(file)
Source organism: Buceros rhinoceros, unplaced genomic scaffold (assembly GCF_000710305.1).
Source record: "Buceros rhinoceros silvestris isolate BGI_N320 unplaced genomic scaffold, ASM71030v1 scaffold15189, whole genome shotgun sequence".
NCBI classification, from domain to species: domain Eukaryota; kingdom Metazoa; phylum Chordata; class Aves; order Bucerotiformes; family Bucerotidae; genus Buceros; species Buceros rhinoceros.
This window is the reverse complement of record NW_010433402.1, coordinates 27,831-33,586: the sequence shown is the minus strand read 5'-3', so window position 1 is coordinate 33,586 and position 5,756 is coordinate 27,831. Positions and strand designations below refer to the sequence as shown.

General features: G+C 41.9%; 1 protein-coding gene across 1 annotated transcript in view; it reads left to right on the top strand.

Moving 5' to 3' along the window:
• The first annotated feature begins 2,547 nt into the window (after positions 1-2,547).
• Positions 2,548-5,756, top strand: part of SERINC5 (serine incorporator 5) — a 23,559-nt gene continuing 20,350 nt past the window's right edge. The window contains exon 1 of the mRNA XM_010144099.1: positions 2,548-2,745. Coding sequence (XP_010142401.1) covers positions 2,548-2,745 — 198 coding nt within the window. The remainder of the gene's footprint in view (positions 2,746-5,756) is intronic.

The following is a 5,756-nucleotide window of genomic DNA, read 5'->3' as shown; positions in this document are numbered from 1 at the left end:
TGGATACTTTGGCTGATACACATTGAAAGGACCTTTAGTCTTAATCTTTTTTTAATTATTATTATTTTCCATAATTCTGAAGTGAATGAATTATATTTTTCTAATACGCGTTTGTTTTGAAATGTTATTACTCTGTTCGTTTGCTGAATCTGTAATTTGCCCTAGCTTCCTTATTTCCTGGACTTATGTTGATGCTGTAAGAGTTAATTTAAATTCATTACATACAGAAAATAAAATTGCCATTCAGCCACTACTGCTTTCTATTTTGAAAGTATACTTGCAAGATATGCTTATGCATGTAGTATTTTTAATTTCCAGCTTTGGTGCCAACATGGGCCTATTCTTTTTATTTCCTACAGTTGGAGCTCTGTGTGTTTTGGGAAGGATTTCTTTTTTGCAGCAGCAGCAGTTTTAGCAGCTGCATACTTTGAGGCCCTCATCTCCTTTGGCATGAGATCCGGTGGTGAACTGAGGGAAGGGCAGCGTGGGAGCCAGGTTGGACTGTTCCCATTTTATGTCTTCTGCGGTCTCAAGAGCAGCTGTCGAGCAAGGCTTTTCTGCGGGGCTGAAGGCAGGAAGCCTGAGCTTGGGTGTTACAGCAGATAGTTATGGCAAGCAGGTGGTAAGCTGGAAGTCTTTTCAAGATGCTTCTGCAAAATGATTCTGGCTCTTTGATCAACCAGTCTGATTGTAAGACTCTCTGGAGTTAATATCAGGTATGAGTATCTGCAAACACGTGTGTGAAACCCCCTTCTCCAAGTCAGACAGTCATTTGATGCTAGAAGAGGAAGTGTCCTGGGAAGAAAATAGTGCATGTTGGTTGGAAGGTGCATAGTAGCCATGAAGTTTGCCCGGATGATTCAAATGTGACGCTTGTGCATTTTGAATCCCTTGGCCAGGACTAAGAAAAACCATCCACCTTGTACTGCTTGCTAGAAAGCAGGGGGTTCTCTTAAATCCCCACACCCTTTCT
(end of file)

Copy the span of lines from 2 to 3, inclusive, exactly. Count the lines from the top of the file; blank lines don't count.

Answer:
Source record: "Buceros rhinoceros silvestris isolate BGI_N320 unplaced genomic scaffold, ASM71030v1 scaffold15189, whole genome shotgun sequence".
NCBI classification, from domain to species: domain Eukaryota; kingdom Metazoa; phylum Chordata; class Aves; order Bucerotiformes; family Bucerotidae; genus Buceros; species Buceros rhinoceros.